“Oh my gosh – man overboard!” These are the first words out of Bob Denver’s mouth as the eponymous goofball in the pilot episode of “Gilligan’s Island.” Thinking he’s saving the Skipper from drowning, he jumps the boat like a rash madman and lands on remote island sand. This is the first of Gilligan’s good-intentioned actions that end with him taking the fall for something that went awry.
Gilligan jumping out of that boat was a bit like moving to Whidbey Island, except we willingly drove here from Ohio and the closest we’ve come to scavenging has been shopping at Saar’s Super Saver Foods. Still, when my girlfriend, Rachel, was offered a job at the Whidbey News-Times, I seized the opportunity to tag along and pretend that our situation was anything like “Gilligan’s Island.” Parallels exist everywhere if you watch enough television.
We have one car that’s decidedly not mine most days. This 2005 Honda Accord may not be as iconic as the S.S. Minnow, but my inability to drive throughout the week often feels synonymous with being shipwrecked; that is if being shipwrecked is anything like the inconvenience of not having a car. Sure, I could walk places, but so could Gilligan.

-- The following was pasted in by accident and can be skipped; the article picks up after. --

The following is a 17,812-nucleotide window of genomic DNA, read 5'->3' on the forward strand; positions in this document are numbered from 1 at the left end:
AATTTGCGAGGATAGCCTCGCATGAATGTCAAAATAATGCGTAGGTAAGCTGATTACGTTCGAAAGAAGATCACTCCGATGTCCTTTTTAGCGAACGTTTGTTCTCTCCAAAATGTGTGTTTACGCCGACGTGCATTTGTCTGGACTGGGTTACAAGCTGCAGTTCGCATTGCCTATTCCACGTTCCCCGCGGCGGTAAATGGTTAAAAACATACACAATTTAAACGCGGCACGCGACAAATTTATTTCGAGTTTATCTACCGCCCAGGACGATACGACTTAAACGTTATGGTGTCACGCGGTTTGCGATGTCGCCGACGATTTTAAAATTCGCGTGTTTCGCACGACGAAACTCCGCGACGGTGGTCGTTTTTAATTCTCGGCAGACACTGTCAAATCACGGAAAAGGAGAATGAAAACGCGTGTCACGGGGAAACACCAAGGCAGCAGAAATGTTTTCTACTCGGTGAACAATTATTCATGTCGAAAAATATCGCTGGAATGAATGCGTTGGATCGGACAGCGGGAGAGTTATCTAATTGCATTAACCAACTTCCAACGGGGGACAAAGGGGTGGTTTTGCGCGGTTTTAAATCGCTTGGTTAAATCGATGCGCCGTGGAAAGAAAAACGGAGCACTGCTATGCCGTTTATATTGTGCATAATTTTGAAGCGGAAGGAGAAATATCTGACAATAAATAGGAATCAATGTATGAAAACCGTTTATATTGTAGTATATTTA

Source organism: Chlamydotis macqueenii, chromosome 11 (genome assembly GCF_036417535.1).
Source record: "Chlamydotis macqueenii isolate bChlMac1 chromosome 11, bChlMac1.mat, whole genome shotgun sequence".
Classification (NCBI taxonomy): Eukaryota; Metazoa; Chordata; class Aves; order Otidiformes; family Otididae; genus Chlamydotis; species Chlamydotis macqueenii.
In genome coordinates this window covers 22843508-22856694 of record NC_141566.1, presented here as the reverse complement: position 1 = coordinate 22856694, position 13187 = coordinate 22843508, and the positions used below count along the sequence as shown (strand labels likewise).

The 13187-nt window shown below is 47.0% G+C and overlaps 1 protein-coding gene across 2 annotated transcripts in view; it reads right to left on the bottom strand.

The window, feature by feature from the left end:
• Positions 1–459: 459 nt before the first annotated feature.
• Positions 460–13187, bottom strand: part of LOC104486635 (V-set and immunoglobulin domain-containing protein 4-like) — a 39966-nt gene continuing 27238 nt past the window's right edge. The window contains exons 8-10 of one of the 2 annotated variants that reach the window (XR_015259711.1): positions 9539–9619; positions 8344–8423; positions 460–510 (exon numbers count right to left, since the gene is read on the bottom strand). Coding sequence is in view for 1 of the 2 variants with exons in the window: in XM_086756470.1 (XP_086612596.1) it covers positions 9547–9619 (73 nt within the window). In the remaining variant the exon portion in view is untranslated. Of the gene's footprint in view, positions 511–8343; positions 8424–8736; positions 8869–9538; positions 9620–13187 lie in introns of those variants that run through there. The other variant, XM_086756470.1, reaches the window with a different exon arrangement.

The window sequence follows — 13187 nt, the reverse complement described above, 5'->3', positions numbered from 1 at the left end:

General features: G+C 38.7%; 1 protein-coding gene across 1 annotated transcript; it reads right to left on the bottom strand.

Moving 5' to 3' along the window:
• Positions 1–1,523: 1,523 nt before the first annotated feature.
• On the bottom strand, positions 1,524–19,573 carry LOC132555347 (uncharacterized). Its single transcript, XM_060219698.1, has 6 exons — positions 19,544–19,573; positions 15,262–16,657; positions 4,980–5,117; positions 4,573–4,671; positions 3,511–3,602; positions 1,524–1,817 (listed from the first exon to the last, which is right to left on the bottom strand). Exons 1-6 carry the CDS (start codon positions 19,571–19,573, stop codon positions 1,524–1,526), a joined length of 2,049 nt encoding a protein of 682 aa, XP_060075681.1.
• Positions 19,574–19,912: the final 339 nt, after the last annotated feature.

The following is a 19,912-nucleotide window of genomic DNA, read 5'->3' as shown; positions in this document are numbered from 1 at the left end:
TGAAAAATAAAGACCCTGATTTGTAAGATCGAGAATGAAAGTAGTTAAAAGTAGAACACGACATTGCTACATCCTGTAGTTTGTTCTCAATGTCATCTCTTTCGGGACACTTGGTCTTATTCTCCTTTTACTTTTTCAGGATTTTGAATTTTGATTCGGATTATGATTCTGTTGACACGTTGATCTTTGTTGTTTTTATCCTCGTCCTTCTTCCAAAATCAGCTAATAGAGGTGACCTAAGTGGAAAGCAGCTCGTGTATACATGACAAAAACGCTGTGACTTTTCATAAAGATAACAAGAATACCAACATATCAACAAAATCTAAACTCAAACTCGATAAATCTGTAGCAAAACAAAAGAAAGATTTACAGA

At the end of the pilot’s first act, Skipper forces the heights-averse Gilligan to climb up a coconut tree to get a better vantage point, only to find that they are the few inhabitants of the island. This sounds exactly like how Rachel forces me to do things I’m intimidated by just to get a look at stuff that does me no real good. Nevertheless, I’m happy to climb up a coconut tree if she finds joy in my doing that.
Gilligan is the least qualified man for any job. This is what he wants you to think. If he weren’t feigning incompetency, he’d have figured out transportation by the end of the pilot, thus barring the show from syndication. But Gilligan likes the island – and that steady paycheck – so he haplessly fumbles every opportunity to leave it. I’m Gilligan if he worked remotely and made problems for himself to fix. Two words: job security.
Canned laughter is a staple in both “Gilligan’s Island” and my apartment when Rachel gets home to read something I worked on all day.
In later episodes, guest stars show up and leave without bringing the main cast along with them. Since they decide to name the island after the guy they take the most issue with, I suppose that plothole gets a pass. Though we’ve had visitors, they’ve never taken me with them either. I’m starting to understand this show.
“It’s Gilligan’s fault we’re stuck on this stupid island!” Gilligan believes he is the harbinger of bad luck because people tell him that he is, but the real truth hides under the bucket hat: He likes being stuck on the island. I believe I’m like Gilligan just because I’m on one, too.
Brandon Berry is a curious newcomer to Whidbey Island who doesn’t like trying things but will often try them anyway.